Things take a poignantly personal note for 'The Waiting Room', another gently lilting number with a slow shanty sway, written about his visits to his dying mother when she was in hospital ("one tiny hand reaches out to me, the person inside still the same") and the awkwardness of having so much to say, but not the words.

After the emotional weight here, some welcome light relief comes with the country bounce of 'Johnny Cash Shirt', a suitably Cash-like chug through a song inspired by having met a guy in Nashville who collected clothes and other items that once belonged to country stars (he apparently also had Elvis's inhaler) and subtly commenting on the nature of obsessive fandom.

He stays in country territory to mine the genre's staple theme of the ambivalence of alcohol on the barroom waltzing 'I'm Postponing My Rehab 'till Tomorrow', a song about prevarication that also serves as a lament for the traditional pub (dartboard replaced by widescreen TV) where you could seek refuge, ponder over a pint and buy a snack from the peanut girl as well as featuring the witty word play of "opticsmistically staring at a half empty glass."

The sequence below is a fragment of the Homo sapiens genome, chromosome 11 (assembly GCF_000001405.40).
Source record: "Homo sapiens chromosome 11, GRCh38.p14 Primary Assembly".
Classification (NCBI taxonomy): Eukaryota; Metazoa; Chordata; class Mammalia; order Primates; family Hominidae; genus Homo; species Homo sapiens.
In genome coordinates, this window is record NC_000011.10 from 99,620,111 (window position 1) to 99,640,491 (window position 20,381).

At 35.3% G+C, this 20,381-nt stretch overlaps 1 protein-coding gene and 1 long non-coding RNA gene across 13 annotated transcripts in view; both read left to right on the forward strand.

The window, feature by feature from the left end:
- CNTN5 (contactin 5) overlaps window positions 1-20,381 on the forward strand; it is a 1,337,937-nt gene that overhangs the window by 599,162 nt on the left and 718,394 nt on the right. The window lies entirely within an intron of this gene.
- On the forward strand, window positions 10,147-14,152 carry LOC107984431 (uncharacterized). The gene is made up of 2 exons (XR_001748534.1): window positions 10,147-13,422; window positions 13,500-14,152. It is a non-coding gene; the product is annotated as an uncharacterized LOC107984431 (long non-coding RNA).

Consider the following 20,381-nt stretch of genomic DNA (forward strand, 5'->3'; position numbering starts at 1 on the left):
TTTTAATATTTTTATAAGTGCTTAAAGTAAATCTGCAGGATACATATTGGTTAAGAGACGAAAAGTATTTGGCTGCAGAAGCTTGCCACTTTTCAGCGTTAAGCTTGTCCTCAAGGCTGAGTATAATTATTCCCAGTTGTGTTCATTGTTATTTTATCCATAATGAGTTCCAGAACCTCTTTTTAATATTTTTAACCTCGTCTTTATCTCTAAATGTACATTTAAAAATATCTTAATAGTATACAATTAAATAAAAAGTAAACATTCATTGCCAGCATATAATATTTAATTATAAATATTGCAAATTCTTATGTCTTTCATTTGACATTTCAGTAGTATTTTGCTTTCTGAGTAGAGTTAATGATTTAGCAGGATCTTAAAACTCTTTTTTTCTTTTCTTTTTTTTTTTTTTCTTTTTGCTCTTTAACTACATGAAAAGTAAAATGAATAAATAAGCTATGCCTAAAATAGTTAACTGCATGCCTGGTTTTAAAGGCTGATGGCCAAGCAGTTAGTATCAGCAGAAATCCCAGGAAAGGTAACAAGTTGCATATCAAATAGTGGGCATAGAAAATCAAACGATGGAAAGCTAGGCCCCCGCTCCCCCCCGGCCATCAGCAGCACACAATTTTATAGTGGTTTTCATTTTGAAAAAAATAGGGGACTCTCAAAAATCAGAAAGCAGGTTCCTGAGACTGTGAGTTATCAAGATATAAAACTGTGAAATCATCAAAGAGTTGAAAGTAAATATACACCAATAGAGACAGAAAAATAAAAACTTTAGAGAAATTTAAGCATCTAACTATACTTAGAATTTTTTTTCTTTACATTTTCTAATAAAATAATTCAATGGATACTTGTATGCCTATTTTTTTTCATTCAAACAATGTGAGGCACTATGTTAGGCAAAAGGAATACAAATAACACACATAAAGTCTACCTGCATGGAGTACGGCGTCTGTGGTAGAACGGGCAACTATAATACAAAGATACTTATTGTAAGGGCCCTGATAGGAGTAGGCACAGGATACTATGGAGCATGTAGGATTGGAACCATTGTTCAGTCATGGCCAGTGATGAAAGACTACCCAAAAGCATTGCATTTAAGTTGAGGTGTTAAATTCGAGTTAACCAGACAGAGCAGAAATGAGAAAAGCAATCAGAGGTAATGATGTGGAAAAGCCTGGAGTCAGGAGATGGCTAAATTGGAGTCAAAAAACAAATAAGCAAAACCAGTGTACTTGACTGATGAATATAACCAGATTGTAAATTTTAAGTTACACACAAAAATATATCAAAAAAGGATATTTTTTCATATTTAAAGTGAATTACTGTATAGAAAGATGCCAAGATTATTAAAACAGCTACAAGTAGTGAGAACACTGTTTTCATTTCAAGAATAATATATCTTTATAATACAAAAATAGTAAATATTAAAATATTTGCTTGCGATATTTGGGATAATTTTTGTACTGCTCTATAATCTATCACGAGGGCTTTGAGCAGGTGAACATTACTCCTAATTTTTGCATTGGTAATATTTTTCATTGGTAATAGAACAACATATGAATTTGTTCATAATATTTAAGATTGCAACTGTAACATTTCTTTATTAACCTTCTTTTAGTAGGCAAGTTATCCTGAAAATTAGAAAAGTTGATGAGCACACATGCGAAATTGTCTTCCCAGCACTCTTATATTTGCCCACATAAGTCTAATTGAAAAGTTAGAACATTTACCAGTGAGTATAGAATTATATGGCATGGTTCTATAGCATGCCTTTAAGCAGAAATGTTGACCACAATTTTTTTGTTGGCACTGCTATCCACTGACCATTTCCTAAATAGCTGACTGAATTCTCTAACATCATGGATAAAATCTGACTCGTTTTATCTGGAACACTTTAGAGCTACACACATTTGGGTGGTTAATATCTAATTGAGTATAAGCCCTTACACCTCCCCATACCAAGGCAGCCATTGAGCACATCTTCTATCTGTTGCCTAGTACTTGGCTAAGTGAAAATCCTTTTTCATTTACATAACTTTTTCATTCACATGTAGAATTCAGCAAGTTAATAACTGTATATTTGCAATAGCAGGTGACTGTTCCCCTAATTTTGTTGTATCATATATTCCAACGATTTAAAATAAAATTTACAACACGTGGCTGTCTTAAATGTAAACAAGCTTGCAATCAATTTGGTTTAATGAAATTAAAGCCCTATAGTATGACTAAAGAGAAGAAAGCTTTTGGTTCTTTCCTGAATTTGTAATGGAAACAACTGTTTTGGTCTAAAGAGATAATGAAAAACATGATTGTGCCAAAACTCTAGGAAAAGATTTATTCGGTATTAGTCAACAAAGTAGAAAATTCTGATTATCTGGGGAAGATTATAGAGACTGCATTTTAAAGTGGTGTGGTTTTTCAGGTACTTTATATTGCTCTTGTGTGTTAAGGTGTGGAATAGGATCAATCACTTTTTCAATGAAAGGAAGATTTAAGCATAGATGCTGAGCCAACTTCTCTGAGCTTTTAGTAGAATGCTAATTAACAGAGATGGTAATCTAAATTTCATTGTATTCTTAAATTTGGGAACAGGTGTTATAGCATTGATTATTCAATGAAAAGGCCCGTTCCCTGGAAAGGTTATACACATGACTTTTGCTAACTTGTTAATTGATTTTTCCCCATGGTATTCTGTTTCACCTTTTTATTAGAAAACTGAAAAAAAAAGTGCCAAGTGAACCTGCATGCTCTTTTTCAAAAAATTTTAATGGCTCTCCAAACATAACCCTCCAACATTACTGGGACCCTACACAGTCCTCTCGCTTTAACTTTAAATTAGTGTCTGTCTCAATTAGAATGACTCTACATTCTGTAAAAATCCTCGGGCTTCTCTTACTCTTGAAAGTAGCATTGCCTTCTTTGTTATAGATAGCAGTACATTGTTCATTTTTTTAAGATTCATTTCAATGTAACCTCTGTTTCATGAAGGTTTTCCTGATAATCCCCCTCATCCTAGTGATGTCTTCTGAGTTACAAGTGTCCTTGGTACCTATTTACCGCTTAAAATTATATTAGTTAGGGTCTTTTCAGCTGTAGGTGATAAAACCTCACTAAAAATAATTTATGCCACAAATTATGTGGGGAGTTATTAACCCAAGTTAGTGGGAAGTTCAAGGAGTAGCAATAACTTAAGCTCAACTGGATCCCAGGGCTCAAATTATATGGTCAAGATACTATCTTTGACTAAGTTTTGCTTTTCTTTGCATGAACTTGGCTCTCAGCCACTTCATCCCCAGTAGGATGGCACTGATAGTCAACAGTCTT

With a guitar riff that calls to mind The Monkees' 'Pleasant Valley Sunday', 'Before' has a definite Dolenz feel on a song about those niggles and anxieties that often plague long-term relationships and the wish to get back to how things used to be. It's also, quite possibly, the only song to mention Wile E Coyote from Road Runner.

The mood shifts for the more reflective 'My Country', essentially a love song to England and its people that are its earth etched on a simple acoustic guitar refrain with a gorgeous fiddle solo from Keelan, apparently written in an aeroplane toilet while travelling across America.

Then it's all change again with the frisky hoedown and Grapelli fiddle break bounce of 'God In The Bar', a playful number (that includes namechecks for The Last of the Summer Wine, Benny Hill, Jeremy Corbyn, Usain Bolt and Alfred Hitchcock) about a God (who sports a tattoo of Mary) drowning his sorrows in Satan's Tail, a celestial saloon just south of Eden where the barman's Dean Martin and the waitress Jeremy Clarkson (OK, he's not dead yet, but it's an amusing vision), bemoaning to Gabriel about the big mistakes that seemed like a good idea at the time, like kipper ties, Edward Heath, PPI, ….and mankind.